The following program computes a Calculus value, the “trapezoidal approximation of

\int_0^x \sin(x) {d}{x}

using 2^{20} equal subdivisions.”   The exact answer from this computation should be 2.0.

#include <iostream>
#include <cmath>
#include <cstdlib>
using namespace std;

/* Demo program for OpenMP: computes trapezoidal approximation to an integral*/

const double pi = 3.141592653589793238462643383079;

int main(int argc, char** argv) {
  /* Variables */
  double a = 0.0, b = pi;  /* limits of integration */;
  int n = 1048576; /* number of subdivisions = 2^20 */
  double h = (b - a) / n; /* width of subdivision */
  double integral; /* accumulates answer */
  int threadct = 1;  /* number of threads to use */
  /* parse command-line arg for number of threads */
  if (argc > 1)
    threadct = atoi(argv[1]);

  double f(double x);
#ifdef _OPENMP
  cout << "OMP defined, threadct = " << threadct << endl;
  cout << "OMP not defined" << endl;

  integral = (f(a) + f(b))/2.0;
  int i;

  for(i = 1; i < n; i++) {
    integral += f(a+i*h);
  integral = integral * h;
  cout << "With n = " << n << " trapezoids, our estimate of the integral" <<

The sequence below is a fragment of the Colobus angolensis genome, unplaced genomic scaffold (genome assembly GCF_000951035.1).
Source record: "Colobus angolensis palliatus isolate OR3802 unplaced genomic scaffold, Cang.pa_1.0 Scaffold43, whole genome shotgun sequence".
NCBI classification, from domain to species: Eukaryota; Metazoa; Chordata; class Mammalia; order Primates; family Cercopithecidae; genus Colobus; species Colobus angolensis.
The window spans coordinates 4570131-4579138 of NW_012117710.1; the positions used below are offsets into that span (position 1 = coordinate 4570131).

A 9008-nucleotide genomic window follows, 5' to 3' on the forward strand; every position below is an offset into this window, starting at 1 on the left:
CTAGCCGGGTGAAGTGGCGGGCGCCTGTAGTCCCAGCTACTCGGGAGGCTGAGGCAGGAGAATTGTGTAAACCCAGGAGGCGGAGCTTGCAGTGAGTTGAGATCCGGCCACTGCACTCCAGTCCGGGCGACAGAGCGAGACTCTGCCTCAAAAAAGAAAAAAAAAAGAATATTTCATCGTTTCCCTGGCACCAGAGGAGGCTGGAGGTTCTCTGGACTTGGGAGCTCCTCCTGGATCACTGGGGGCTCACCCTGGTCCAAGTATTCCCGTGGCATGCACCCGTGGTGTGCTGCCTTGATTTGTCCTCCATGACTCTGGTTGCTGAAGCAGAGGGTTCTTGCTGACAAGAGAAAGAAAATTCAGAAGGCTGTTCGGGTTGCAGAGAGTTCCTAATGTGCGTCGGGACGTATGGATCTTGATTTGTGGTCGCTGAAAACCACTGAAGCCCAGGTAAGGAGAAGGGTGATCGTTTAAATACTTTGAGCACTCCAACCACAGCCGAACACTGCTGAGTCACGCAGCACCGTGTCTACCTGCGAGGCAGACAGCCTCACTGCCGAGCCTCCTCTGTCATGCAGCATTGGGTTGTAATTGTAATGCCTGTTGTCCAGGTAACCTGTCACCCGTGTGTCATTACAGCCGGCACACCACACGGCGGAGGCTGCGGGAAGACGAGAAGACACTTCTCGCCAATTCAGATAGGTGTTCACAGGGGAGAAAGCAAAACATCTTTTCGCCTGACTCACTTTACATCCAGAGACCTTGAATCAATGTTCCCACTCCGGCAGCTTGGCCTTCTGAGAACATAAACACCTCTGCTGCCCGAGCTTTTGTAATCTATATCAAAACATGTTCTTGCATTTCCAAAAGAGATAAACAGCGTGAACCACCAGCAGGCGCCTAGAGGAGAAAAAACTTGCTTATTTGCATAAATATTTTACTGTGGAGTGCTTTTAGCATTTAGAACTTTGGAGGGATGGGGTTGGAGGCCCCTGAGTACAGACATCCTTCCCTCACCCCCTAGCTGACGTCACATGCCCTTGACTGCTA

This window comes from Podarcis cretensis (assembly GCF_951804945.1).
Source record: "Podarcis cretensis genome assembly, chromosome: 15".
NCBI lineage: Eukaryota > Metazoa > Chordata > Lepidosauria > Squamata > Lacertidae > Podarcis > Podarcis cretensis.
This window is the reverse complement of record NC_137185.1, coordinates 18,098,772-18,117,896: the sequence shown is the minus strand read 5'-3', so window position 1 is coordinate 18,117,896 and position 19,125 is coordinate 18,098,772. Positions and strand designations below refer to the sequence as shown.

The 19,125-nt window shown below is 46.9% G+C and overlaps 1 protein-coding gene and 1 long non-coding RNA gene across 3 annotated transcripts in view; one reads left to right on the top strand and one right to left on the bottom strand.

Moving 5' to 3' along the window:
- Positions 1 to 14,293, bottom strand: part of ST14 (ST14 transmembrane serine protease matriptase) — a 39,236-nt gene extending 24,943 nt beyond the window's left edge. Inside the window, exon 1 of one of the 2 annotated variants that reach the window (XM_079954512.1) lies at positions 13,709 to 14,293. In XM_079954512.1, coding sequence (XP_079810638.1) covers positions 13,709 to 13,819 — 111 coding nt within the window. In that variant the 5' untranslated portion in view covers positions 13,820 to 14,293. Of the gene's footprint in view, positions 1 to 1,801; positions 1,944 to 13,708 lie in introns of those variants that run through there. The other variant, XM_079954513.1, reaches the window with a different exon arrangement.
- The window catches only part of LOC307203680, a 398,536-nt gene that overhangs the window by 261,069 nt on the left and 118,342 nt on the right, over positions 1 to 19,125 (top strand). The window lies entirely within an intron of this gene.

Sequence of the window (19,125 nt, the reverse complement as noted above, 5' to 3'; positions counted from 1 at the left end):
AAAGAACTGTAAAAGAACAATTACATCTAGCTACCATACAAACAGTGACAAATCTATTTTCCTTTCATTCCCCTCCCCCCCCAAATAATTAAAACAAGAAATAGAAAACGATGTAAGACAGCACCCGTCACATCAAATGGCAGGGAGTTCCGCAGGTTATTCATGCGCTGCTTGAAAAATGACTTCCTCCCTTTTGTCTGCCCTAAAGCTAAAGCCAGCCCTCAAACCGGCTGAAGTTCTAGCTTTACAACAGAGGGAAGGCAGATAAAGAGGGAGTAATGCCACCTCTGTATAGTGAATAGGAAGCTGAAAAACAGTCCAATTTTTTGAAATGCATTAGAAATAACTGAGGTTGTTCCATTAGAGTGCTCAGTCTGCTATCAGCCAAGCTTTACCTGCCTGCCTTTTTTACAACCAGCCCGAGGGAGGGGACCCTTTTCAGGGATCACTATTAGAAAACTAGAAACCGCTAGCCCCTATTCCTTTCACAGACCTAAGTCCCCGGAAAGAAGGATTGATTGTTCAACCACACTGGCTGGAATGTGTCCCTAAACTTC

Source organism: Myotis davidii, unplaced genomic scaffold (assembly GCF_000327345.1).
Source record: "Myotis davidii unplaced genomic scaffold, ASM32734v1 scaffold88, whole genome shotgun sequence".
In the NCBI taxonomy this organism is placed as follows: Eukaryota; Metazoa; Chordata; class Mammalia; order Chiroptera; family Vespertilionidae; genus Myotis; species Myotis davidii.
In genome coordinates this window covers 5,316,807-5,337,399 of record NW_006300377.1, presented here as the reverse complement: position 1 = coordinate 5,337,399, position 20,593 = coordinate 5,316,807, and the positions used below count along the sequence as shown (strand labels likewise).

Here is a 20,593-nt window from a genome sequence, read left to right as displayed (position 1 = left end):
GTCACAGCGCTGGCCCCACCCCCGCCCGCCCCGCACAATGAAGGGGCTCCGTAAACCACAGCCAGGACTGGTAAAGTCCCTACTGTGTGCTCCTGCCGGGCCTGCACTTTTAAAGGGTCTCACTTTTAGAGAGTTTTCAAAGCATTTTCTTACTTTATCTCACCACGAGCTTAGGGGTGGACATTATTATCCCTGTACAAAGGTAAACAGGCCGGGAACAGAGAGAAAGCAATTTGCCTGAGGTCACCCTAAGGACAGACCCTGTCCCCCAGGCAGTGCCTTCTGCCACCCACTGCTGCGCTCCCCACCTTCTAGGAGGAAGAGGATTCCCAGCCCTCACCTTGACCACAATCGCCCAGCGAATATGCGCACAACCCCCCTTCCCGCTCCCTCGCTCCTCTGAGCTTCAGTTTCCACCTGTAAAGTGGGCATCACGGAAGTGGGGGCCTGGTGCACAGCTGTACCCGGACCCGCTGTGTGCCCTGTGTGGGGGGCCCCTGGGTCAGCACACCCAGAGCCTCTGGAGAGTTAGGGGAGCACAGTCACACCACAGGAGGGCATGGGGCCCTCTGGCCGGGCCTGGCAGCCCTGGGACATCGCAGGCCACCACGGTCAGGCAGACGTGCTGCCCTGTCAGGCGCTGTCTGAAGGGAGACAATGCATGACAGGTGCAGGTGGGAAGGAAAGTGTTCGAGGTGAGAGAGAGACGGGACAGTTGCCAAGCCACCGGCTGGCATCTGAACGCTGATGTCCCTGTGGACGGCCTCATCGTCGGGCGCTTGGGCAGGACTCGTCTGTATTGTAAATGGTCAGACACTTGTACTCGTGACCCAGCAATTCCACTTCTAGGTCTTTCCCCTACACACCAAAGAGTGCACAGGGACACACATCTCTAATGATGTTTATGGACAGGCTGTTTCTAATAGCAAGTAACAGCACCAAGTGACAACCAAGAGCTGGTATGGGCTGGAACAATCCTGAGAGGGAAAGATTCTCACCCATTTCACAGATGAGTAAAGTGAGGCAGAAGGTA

" from " << a << " to " << b << " is " << integral << endl;
double f(double x) {
  return sin(x);
  • If a command line argument is given, the code segment below converts that argument to an integer and assigns that value to the variable threadct, overriding the default value of 1. This uses the two arguments of the function main(), namely argc and argv. This demo program makes no attempt to check whether a first command line argument argv[1] is actually an integer, so make sure it is (or omit it).
  if (argc > 1)
    threadct = atoi(argv[1]);
  • The variable threadct will be used later to control the number of threads to be used. Recall that a process is an execution of a program. A thread is an independent execution of (some of) a process’s code that shares (some) memory and/or other resources with that process. We will modify this program to use multiple threads, which can be executed in parallel on a multi-core computer.
  • The preprocessor macro _OPENMP is defined for C++ compilations that include support for OpenMP. Thus, the code segment below provides a way to check whether OpenMP is in use.
#ifdef _OPENMP
  cout << "OMP defined, threadct = " << threadct << endl;
  cout << "OMP not defined" << endl;
  • The above code also shows the convenient way to print to stdout in C++.